Automobiles have revolutionized society, allowing people to travel long distances easily. They are also a key economic force, driving the development of numerous ancillary industries such as steel and petroleum. In fact, they account for one of the largest sources of employment in the United States. The automobile is also a symbol of freedom and independence, allowing people to live where they choose.

The scientific and technical building blocks of the modern automobile go back several hundred years. Attempts at making motorcars run on steam, electricity or gasoline began in the late 1700s and early 1800s. By 1900, steam and battery-powered electric cars had a small share of the U.S. market, but were limited by poor performance and a lack of recharging stations.

Gasoline-powered cars eventually won out over steam and electric motorcars. By 1909, a German carmaker named Daimler had perfected a high-performance, four-cylinder gasoline-powered automobile. It weighed only fourteen pounds per horsepower and could reach fifty-three miles an hour. Although the Daimler was not yet a practical vehicle for mass production, it marked a major advance over previous automobiles.

In the United States, American Henry Ford introduced industrial manufacturing and assembly line techniques to his car factory in 1914, greatly reducing the cost of his Model T. This opened up the automobile market to middle-class Americans. By 1920, automobiles had become the dominant mode of transportation.

Currently there are over 1.4 billion passenger vehicles on the road, traveling more than three trillion miles (five trillion kilometers) each year. There are many different types of automobiles, ranging from basic sedans to luxurious sport utility vehicles. A new design is offered each year to take advantage of technological improvements.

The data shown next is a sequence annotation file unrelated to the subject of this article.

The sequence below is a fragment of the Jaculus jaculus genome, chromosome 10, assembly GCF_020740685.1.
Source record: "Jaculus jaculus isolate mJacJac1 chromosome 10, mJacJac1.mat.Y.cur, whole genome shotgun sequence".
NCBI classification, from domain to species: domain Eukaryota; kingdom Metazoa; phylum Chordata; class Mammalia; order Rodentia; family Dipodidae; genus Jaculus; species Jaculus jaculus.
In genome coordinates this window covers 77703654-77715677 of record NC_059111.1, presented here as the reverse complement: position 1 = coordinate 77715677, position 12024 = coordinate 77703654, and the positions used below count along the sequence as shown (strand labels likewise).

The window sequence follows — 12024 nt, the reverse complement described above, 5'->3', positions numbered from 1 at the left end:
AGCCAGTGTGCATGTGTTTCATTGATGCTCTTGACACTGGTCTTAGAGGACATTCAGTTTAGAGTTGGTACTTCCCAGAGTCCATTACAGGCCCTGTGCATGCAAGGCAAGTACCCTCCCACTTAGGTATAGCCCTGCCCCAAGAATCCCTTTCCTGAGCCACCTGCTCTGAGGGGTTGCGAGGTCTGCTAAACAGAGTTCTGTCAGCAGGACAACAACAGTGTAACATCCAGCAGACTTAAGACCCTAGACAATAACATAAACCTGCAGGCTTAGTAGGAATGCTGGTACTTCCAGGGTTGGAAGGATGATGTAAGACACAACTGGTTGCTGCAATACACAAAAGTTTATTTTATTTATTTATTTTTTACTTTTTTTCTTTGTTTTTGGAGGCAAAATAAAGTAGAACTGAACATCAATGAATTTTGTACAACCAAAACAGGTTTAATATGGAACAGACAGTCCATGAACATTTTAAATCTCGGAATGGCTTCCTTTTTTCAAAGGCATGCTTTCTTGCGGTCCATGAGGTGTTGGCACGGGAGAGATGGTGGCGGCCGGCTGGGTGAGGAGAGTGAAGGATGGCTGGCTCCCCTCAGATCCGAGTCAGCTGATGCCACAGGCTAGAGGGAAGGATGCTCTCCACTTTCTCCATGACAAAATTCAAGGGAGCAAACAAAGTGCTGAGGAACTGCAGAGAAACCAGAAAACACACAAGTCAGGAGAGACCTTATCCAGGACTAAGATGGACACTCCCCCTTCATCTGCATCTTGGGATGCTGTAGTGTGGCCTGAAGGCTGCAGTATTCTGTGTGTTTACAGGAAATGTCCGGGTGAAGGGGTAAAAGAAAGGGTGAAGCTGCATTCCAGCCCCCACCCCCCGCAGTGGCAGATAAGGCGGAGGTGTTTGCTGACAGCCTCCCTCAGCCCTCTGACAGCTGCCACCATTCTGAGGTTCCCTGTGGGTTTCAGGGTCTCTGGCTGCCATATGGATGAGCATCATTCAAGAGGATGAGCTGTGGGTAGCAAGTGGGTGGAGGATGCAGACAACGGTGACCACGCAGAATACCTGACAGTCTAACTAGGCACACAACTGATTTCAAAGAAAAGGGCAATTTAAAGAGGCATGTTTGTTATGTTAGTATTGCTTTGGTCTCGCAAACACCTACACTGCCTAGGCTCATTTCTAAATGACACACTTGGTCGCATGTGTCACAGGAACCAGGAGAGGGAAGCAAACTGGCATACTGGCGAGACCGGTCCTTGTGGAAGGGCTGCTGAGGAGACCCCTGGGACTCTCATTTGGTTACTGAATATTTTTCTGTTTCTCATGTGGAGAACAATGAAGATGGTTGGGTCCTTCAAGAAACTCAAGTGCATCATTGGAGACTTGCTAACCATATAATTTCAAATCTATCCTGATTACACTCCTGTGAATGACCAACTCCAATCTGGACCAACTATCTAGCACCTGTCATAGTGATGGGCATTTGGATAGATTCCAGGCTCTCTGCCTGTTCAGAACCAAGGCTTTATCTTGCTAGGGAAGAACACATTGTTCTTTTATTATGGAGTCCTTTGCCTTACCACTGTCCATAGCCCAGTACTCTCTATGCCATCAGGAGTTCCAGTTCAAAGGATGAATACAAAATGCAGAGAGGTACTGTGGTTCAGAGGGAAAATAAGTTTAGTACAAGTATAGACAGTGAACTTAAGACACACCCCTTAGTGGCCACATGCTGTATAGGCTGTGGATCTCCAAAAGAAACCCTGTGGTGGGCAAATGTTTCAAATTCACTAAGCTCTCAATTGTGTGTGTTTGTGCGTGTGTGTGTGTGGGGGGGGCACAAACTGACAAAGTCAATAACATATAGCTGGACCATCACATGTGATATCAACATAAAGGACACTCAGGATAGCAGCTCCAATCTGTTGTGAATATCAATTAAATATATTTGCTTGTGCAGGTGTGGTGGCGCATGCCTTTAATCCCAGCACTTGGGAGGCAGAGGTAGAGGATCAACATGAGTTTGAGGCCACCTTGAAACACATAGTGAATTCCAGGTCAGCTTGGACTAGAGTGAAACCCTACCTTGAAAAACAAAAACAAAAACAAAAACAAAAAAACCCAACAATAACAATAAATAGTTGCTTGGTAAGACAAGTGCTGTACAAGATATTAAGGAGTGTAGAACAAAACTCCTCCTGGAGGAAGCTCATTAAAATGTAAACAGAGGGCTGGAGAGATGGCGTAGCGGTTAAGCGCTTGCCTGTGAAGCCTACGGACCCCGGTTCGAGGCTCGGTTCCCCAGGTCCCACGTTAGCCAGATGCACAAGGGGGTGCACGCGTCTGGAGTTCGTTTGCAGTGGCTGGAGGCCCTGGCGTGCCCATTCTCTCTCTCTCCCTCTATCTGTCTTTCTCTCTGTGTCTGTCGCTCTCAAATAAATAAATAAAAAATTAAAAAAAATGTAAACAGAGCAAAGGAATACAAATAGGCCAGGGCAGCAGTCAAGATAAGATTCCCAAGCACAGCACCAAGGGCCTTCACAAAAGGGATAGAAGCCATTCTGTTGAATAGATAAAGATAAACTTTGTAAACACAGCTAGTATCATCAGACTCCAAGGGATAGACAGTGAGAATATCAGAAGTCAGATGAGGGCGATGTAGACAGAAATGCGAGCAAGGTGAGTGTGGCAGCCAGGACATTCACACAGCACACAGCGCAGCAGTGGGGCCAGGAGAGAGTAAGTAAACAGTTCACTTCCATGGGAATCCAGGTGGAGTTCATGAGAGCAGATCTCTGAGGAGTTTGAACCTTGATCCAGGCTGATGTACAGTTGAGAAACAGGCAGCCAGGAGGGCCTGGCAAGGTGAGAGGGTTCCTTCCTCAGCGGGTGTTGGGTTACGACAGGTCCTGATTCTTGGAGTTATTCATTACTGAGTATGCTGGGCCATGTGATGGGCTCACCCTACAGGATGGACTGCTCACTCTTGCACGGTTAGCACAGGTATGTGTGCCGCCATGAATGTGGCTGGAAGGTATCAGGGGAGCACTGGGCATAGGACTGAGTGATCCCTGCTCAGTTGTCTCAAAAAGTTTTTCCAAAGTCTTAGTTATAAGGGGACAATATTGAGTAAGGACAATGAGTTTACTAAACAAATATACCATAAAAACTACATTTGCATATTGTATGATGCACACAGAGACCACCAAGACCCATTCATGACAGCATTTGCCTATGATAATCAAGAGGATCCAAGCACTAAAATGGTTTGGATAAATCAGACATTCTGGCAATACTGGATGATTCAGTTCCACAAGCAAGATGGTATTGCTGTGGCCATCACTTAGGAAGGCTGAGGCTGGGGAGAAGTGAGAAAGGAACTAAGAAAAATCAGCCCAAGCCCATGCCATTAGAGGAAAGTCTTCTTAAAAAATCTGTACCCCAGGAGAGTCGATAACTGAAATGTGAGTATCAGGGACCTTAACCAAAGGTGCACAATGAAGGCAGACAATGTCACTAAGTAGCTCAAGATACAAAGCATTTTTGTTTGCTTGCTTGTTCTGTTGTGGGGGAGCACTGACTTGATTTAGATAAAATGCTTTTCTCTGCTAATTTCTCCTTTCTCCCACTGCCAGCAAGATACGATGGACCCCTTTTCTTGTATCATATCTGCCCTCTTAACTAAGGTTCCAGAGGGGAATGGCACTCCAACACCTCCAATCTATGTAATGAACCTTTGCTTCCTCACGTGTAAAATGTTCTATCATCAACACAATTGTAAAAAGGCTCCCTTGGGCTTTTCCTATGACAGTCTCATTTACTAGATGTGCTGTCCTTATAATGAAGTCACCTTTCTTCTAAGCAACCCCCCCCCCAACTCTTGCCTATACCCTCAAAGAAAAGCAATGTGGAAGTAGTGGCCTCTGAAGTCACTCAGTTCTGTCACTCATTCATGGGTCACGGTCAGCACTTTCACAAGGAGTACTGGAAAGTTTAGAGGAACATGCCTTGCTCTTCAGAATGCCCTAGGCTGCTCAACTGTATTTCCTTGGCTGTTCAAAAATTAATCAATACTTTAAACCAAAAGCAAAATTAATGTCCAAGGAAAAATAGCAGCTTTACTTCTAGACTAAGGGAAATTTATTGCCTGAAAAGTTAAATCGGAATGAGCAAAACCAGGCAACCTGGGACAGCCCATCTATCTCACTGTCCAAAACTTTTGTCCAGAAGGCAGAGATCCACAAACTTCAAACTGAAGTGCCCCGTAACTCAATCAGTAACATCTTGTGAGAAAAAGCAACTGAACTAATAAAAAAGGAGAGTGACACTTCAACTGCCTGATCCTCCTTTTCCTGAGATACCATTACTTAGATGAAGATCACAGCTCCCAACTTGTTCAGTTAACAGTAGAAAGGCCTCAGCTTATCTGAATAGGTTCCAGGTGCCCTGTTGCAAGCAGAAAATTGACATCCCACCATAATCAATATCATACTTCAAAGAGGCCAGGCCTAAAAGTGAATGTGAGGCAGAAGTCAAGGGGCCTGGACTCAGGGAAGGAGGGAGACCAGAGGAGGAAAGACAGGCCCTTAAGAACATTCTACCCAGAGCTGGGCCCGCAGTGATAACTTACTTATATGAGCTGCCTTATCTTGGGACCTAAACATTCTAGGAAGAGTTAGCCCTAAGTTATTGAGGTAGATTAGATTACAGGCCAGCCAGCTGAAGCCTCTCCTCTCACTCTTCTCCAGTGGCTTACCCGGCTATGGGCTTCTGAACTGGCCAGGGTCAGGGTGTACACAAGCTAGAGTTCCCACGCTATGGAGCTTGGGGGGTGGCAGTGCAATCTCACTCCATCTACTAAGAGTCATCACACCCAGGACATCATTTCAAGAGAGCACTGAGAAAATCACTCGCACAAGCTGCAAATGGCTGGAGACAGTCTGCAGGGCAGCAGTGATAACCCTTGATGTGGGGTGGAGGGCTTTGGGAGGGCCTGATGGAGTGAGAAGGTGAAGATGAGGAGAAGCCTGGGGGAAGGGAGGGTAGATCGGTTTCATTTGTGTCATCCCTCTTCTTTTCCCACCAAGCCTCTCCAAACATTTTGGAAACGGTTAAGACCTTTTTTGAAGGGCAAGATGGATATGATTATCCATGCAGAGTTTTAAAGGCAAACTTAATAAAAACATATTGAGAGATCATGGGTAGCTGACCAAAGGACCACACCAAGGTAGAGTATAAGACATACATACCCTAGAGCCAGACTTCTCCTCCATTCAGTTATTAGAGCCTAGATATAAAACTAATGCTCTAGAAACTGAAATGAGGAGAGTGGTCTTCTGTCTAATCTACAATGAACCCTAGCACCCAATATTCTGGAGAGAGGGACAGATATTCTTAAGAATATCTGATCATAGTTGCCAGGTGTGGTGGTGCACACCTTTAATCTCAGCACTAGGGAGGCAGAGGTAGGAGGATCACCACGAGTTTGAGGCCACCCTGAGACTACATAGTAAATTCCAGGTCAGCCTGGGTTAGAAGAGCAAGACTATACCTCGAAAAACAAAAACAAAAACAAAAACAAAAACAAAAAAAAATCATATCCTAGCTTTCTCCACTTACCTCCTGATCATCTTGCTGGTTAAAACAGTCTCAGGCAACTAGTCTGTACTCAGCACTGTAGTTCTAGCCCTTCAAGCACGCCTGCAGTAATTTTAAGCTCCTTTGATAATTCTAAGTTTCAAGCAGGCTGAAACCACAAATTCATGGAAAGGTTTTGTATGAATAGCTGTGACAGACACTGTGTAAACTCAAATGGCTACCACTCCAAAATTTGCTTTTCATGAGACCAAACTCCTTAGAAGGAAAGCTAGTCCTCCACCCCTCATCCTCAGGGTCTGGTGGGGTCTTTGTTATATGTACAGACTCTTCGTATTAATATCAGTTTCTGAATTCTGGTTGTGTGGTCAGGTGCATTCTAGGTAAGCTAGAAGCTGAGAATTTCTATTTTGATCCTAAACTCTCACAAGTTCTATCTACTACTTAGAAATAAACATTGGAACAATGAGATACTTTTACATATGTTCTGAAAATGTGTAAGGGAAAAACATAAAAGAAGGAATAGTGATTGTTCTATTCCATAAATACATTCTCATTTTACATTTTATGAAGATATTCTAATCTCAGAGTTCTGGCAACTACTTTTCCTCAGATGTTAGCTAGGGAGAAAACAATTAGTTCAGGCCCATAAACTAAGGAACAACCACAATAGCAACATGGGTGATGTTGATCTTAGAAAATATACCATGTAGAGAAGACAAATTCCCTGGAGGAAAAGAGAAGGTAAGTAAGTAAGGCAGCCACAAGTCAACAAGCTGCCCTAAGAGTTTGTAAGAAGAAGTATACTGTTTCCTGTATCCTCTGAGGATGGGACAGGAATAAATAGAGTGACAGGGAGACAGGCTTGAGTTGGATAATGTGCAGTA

Some of these include improved engine performance, more passenger comfort options and advanced safety features. Vehicle design depends to a large degree on its intended use. Automobiles built for off-road use require rugged designs and durable systems that are capable of withstanding severe overloads and extreme operating conditions. Vehicles built for highway cruising require more passenger seating and entertainment options, as well as optimized aerodynamics for higher speeds.

In addition, some vehicles are designed for special needs such as hauling cargo or transporting the disabled. These models typically have higher ground clearance, larger cargo capacities and more rugged body cladding.

Among the disadvantages of owning a car are the maintenance costs. Regular oil changes, tires and other repairs can add up quickly. Some areas have excellent public transportation, making it less expensive and environmentally friendly to rely on this form of transport rather than owning an automobile.

Another disadvantage is traffic congestion, which can make it difficult to get from point A to point B. This may result in missed appointments, lost time and wasted fuel. Traffic problems can be caused by physical bottlenecks (such as roads with too few lanes or insufficient traffic signals), road accidents, inclement weather, construction work and daily fluctuations in the flow of vehicles (such as morning and evening commutes). Some people may find that owning a car is not worth the hassle of dealing with traffic.